Tuesday, April 19, 2005

The New York Review of Books: Death in Texas

The New York Review of Books: Death in Texas

While I do not intend to turn this blog into a "Sentencing" blog. I would be remiss not to point out St Helene Prejean's recent article in the NY Review of Books. Sister has done more to turn the arguments for the death penalty on their ear than any other commentator since my former college Professor Hugo Adam Bedeu (of Tufts University.) I was very pro Death Penalty when I was a student of Bedeu's and remained so throughout the early part of my career. It was not until I had the opportunity to read Sister Helen's book "Dead Man Walking" that I relalized what a waste of effort and life the Death penalty is.

If I were a trial judge, I could sentence someone to death under the law. It would be difficult, but I do believe that the laws of the state must be upheld unless unconstitutional. As a public Policy maker or as a citizen, I have a real problem with the culture of death that the penalty infuses into our citizenry. I do not support the death penalty if there are any other means to make society safe. I find it to be usurption of the Power Of God, and beyond our ken to administer fairly.

While as a trial judge I would do my utmost to ensure a fair, just, and accurate verdict, I do not believe that such would be the result on a regular basis. Moreover I am extremely disturbed by the fact that the death penalty gives Society the feeling that it has the power over life and death and not God. In this day and age we have the ability to protect ourselves well enough from individuals who wish to play God by taking the life of another without our having to stoop to their level. Being able to vote for a death sentence as a juror and being able to impose one as a judge, does not mean one should support it as a public policy.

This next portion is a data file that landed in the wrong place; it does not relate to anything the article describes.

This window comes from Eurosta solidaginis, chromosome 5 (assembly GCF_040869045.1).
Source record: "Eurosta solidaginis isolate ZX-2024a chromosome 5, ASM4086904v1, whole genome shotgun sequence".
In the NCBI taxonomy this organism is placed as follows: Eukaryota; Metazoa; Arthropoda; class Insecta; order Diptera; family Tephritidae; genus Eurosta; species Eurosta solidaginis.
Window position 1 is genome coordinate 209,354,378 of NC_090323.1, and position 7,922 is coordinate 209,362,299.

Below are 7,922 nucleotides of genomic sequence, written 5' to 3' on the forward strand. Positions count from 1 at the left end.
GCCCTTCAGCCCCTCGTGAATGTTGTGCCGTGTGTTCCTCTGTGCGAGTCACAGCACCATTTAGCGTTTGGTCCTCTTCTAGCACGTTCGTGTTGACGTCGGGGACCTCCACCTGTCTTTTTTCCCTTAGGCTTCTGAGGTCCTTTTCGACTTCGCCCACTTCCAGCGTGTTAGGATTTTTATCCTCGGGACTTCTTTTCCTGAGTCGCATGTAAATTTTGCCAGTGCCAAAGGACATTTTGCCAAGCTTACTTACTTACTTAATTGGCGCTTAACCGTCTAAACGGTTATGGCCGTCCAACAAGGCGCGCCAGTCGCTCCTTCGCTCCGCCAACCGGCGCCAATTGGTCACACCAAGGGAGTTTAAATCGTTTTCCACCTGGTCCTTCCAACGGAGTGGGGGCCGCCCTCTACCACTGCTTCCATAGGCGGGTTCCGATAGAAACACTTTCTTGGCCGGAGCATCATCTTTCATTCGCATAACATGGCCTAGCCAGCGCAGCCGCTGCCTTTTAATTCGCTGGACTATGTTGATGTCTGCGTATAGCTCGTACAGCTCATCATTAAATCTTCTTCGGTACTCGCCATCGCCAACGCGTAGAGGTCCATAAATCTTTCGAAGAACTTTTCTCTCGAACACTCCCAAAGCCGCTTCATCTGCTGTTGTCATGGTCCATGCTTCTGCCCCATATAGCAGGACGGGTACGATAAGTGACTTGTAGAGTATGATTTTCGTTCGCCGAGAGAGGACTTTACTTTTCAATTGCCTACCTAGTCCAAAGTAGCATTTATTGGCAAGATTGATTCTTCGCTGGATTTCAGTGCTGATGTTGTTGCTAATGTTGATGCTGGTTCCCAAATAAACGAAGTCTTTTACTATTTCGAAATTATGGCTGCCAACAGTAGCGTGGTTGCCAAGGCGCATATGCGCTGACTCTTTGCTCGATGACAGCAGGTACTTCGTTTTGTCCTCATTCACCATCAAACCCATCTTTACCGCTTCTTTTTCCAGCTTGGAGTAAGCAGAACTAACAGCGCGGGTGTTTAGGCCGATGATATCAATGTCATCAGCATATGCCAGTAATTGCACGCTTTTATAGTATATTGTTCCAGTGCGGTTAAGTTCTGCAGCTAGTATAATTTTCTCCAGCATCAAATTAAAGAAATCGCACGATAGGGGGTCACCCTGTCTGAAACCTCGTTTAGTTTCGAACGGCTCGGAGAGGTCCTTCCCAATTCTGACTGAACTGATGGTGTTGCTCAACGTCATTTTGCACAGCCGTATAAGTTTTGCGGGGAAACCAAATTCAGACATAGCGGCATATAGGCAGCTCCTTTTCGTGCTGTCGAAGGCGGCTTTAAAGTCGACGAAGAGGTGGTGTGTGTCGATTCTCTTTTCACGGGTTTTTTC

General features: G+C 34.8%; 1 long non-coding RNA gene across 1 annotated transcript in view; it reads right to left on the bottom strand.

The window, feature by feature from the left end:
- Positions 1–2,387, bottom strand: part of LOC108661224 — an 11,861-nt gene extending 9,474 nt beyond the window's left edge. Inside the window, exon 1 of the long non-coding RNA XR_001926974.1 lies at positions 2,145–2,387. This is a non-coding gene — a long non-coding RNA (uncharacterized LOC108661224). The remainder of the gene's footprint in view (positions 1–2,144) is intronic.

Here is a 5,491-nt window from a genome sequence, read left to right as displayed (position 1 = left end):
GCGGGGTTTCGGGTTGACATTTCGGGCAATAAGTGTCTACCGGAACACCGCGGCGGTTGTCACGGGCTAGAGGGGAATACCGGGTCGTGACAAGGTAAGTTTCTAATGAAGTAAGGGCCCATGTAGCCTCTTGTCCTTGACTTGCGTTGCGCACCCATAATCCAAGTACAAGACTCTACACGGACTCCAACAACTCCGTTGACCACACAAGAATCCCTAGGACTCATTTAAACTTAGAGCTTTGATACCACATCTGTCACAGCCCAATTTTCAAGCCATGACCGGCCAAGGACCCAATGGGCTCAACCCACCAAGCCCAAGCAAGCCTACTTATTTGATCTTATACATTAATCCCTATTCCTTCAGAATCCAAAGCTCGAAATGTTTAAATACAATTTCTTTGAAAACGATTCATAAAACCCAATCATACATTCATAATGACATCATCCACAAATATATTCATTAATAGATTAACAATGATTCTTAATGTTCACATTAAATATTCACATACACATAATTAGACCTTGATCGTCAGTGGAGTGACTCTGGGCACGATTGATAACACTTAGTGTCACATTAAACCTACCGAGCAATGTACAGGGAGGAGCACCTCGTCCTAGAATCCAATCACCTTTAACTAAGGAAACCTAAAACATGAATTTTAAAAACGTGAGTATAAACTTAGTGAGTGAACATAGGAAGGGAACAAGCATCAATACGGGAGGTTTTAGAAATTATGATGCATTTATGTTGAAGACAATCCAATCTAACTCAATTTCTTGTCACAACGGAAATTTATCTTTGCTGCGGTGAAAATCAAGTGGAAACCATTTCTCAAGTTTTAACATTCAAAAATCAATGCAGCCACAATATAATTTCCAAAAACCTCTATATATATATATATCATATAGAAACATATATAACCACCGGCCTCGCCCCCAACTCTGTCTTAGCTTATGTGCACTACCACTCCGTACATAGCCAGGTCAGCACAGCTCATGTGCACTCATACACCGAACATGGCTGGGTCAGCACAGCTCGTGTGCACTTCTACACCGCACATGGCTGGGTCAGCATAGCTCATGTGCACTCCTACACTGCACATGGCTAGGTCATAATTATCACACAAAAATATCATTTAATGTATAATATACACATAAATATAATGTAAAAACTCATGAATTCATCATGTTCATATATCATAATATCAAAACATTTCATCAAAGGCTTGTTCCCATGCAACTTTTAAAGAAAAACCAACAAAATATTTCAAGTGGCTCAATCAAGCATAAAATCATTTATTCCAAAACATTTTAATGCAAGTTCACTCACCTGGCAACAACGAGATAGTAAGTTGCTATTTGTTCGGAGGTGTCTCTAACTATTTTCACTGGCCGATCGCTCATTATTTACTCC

The death penalty wastes valuable resources of our courts, the attorneys who work on the cases and of people who time later shows may have been, or were actually innocent. It also hardens our hearts to death and it helps us to devalue life of at least some individuals. I can here the rabble of those who say that such theory devalues the life of innocent victims but that is not society's doing. Nor is it the criminal justice system's main care. Rather we must in the criminal justice system be most interested in what potentially helps (or in some cases least hurts) society as a whole. Wasting life hurts society as a whole. Having two dead bodies instead of one wastes potential and opportunity. De-valuing life, even guilty despicable lives, makes it easier to devalue the lives of those less fortunate or who seem too different from us or who of those that do not fit in with our sterotype of what or who we are. It permits our thinking to be that there are those who due to behavior or circumstance do not deserve better than they are getting.

I am not sure but I think it was President John F. Kennedy who said in his innauguration speech that a society is not judged on how it treats those in it who have the most, but rather it is judged by how it treats those within it who have the least. I would posit that among those with the least are those who are without liberty and whose very exsistance is in the hands of those that hate them the most. How we deal with them will truly be a test of our society and our values.

Anyway that's what I think. Why not tell me what you think by leaving me a comment here or one at our website at www.colleluorilaw.com.
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